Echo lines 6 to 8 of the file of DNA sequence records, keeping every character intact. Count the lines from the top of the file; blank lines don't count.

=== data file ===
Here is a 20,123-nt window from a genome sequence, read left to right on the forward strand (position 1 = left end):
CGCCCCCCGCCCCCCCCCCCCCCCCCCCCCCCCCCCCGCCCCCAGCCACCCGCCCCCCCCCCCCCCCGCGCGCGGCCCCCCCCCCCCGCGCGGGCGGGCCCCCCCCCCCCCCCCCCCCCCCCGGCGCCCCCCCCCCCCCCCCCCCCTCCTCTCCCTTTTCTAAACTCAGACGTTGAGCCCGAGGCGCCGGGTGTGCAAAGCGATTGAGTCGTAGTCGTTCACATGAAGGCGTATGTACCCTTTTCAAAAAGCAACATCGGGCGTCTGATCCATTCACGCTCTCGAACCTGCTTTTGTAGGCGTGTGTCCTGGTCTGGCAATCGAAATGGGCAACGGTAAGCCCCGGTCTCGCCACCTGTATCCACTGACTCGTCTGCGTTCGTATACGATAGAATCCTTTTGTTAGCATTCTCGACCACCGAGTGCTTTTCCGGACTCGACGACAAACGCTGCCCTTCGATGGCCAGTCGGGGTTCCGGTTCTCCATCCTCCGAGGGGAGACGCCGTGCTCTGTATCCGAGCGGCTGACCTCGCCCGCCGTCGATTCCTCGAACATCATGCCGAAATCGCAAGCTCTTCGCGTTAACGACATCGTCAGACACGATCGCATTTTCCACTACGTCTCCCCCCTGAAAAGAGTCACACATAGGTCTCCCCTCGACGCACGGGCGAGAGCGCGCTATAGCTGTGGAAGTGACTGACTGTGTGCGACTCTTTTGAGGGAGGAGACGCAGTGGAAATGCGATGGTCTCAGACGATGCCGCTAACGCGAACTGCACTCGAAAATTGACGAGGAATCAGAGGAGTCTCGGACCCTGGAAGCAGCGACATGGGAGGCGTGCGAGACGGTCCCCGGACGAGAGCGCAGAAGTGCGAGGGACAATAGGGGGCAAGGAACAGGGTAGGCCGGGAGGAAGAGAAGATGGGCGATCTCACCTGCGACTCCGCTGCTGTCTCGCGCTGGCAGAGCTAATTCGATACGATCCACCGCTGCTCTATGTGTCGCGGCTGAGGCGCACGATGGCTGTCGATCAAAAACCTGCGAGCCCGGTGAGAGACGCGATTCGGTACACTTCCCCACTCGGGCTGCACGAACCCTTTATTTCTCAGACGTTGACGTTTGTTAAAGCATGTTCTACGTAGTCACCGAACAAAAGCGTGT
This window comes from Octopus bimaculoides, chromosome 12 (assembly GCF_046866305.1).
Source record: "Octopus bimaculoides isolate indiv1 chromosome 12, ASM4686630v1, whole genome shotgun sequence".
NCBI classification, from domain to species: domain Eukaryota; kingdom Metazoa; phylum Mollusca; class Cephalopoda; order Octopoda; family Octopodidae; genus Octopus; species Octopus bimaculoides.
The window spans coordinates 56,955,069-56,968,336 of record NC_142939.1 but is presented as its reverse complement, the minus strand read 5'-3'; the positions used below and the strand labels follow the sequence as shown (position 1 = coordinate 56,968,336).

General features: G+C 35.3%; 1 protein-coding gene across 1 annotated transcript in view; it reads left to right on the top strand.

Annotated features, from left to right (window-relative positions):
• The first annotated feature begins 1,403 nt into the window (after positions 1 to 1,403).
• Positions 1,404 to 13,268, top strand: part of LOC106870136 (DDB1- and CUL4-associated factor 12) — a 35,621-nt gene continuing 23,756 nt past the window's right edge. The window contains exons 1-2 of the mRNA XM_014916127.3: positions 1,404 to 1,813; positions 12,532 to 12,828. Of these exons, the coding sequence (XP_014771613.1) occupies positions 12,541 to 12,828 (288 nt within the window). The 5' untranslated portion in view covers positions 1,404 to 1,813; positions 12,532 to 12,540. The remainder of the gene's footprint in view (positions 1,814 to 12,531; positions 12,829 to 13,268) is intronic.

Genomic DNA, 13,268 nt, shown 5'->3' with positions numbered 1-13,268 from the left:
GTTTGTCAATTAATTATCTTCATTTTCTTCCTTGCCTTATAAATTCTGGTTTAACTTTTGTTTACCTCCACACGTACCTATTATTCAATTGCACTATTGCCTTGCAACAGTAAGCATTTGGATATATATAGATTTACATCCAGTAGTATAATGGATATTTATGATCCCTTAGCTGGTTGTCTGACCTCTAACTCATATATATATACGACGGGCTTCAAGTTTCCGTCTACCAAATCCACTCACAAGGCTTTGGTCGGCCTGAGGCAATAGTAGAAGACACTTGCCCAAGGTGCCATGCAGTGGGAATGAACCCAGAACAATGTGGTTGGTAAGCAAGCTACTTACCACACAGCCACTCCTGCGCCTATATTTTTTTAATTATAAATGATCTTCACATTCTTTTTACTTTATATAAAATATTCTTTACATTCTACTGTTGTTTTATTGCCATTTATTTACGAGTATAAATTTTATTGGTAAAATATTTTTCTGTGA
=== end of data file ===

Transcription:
The window spans coordinates 56,955,069-56,968,336 of record NC_142939.1 but is presented as its reverse complement, the minus strand read 5'-3'; the positions used below and the strand labels follow the sequence as shown (position 1 = coordinate 56,968,336).

General features: G+C 35.3%; 1 protein-coding gene across 1 annotated transcript in view; it reads left to right on the top strand.

Annotated features, from left to right (window-relative positions):